The "uvaieira" tree (Eugenia pyriformis Cambess. - Myrtaceae) produces edible meaty yellow fruits (Oliveira et al. 2010). Its recalcitrant seeds (Delgado and Barbedo 2007) have been little studied regarding maturation, dispersal and physiology, making difficult technological development for plant production. In Eugenia species, great physical and physiological variation during fruit and seed development and maturation is observed (Silva et al. 2001, Pio et al. 2005, Avila et al. 2009, Cardoso and Lomônaco 2003, Borges et al. 2010, Braz and Mattos 2010, Lamarca et al. 2011). These variations show the adaptive ability of the genus to unpredictable, heterogeneous or transitional environments (Cardoso and Lomônaco 2003).

Recent studies with seeds of native species from Brazil verified that rainfall and air temperature can impact on water content and seed germination (Martins et al. 2009). However, among the Brazilian native species, there is little information that relates climatic conditions to seed maturation, dispersal and physiology. Therefore, knowledge of fruit and seed maturation of this species and its relationships with meteorological elements become important mechanisms to know the species behavior for its reproduction and adaptation. This knowledge can help predict the appropriate seed collection time to obtain seeds with high physiological quality as well as high quality seed production. This study aimed to characterize the maturation and dispersal of Eugenia pyriformis seeds and analyze the influence of hydric and thermal variations of the environment on these processes.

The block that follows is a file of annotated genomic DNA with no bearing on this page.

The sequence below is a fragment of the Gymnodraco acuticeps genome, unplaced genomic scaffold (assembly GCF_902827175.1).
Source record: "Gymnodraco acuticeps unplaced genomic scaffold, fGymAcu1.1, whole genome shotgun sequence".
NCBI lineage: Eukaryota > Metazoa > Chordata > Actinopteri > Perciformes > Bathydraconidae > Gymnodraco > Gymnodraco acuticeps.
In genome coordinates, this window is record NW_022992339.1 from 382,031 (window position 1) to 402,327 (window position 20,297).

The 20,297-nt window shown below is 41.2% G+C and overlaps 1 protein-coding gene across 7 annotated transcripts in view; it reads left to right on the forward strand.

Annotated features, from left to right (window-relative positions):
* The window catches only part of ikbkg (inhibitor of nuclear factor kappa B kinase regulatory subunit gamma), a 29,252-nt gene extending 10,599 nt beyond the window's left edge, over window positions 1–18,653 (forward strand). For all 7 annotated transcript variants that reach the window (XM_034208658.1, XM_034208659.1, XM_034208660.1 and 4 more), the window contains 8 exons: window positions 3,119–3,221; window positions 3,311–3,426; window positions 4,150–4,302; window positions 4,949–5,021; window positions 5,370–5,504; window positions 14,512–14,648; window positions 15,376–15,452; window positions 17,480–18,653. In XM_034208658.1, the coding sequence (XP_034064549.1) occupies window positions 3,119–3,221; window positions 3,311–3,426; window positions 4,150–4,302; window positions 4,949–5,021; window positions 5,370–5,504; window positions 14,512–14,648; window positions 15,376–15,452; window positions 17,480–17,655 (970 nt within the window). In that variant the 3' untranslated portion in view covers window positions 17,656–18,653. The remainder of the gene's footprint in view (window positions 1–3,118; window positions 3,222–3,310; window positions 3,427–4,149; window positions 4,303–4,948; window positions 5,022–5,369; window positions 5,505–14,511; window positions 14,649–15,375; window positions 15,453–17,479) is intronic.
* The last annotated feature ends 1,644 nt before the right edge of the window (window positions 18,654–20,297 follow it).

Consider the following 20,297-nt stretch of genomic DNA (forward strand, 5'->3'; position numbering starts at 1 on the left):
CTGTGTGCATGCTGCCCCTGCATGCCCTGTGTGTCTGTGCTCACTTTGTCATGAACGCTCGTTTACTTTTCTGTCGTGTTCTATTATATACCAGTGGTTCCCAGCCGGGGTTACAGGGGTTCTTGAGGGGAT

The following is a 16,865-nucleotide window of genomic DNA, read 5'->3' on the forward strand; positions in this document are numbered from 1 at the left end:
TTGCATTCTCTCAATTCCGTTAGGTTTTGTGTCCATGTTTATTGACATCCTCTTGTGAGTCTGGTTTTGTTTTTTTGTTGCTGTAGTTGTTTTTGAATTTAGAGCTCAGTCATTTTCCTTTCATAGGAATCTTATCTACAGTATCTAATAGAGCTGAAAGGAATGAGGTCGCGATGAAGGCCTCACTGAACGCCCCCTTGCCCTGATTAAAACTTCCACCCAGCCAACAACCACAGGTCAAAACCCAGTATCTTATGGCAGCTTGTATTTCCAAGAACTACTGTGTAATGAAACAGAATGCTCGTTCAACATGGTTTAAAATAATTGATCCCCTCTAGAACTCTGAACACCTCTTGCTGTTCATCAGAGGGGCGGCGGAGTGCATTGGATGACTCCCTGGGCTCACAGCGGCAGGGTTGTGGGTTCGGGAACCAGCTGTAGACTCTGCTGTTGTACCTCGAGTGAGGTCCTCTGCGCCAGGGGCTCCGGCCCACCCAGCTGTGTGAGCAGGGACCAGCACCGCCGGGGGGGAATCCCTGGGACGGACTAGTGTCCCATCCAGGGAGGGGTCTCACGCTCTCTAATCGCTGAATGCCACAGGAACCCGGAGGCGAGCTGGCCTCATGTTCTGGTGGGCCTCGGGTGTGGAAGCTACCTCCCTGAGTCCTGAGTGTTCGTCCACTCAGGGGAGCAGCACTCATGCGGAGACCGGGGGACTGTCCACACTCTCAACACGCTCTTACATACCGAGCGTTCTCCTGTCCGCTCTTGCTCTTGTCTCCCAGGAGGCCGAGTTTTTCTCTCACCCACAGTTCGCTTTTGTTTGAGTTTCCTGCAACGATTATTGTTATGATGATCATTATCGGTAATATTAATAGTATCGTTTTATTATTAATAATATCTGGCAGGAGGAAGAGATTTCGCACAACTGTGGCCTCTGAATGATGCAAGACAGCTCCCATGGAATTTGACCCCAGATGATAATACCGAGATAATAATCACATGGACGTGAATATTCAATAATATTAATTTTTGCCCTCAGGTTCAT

Eugenia pyriformis Cambess. seeds were obtained from harvested fruits at the Instituto de Botânica (IBt), São Paulo, SP (23°39'S, 46°37'W and 785m altitude), on Santa Elisa Farm of Instituto Agronômico (IAC), Campinas, SP (22°52'S, 47°04'W and 645m altitude), and at the city of Lavras, MG (21°13'S, 44°58'W and 943 m altitude). The climatic classification of these three regions, according to Köppen, is Cwb, and Cwa and Cwa, respectively. The seeds were manually extracted and stored in perforated plastic bags in a cold chamber at 7°C until the beginning of the experiments, but no later than seven days (Barbedo et al. 1998, Andrade and Ferreira 2000).

The fruits and seeds were biometrically charac terized for color, texture and size (longitudinal and transversal diameter in mm) according to Silva et al. (2001). Seed water content and dry mass were also determined by drying at 103°C for 17 hours (Ista 1985). The results are presented in g of water/ g of dry mass (g.g-1) and g.seed-1, respectively.